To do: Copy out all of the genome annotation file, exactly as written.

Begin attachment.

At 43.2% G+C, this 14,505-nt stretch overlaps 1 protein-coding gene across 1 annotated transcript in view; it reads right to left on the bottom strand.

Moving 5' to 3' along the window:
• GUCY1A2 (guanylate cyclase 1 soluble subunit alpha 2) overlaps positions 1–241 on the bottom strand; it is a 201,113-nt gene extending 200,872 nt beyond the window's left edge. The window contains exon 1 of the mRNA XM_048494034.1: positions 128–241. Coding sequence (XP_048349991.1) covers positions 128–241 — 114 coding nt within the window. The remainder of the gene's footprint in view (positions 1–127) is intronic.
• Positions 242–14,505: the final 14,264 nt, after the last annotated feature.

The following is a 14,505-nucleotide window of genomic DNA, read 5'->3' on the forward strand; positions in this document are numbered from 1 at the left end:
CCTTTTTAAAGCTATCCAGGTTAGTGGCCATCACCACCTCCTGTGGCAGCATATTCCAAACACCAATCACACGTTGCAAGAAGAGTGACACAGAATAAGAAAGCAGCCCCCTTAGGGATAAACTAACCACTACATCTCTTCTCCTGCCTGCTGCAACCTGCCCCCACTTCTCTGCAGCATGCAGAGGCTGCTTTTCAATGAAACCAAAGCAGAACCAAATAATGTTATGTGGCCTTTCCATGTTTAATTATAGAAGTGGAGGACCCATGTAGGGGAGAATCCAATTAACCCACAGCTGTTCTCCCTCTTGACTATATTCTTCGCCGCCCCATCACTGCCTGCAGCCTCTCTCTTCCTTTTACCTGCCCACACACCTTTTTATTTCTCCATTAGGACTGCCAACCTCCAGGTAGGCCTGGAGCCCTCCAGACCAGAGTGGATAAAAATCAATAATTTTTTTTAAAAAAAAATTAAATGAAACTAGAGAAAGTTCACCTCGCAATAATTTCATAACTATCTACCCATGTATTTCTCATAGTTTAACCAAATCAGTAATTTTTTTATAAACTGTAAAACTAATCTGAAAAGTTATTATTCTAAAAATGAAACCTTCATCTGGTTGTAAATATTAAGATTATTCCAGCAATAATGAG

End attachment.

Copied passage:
At 43.2% G+C, this 14,505-nt stretch overlaps 1 protein-coding gene across 1 annotated transcript in view; it reads right to left on the bottom strand.

Moving 5' to 3' along the window:
• GUCY1A2 (guanylate cyclase 1 soluble subunit alpha 2) overlaps positions 1–241 on the bottom strand; it is a 201,113-nt gene extending 200,872 nt beyond the window's left edge. The window contains exon 1 of the mRNA XM_048494034.1: positions 128–241. Coding sequence (XP_048349991.1) covers positions 128–241 — 114 coding nt within the window. The remainder of the gene's footprint in view (positions 1–127) is intronic.
• Positions 242–14,505: the final 14,264 nt, after the last annotated feature.

The following is a 14,505-nucleotide window of genomic DNA, read 5'->3' on the forward strand; positions in this document are numbered from 1 at the left end:
CCTTTTTAAAGCTATCCAGGTTAGTGGCCATCACCACCTCCTGTGGCAGCATATTCCAAACACCAATCACACGTTGCAAGAAGAGTGACACAGAATAAGAAAGCAGCCCCCTTAGGGATAAACTAACCACTACATCTCTTCTCCTGCCTGCTGCAACCTGCCCCCACTTCTCTGCAGCATGCAGAGGCTGCTTTTCAATGAAACCAAAGCAGAACCAAATAATGTTATGTGGCCTTTCCATGTTTAATTATAGAAGTGGAGGACCCATGTAGGGGAGAATCCAATTAACCCACAGCTGTTCTCCCTCTTGACTATATTCTTCGCCGCCCCATCACTGCCTGCAGCCTCTCTCTTCCTTTTACCTGCCCACACACCTTTTTATTTCTCCATTAGGACTGCCAACCTCCAGGTAGGCCTGGAGCCCTCCAGACCAGAGTGGATAAAAATCAATAATTTTTTTTAAAAAAAAATTAAATGAAACTAGAGAAAGTTCACCTCGCAATAATTTCATAACTATCTACCCATGTATTTCTCATAGTTTAACCAAATCAGTAATTTTTTTATAAACTGTAAAACTAATCTGAAAAGTTATTATTCTAAAAATGAAACCTTCATCTGGTTGTAAATATTAAGATTATTCCAGCAATAATGAG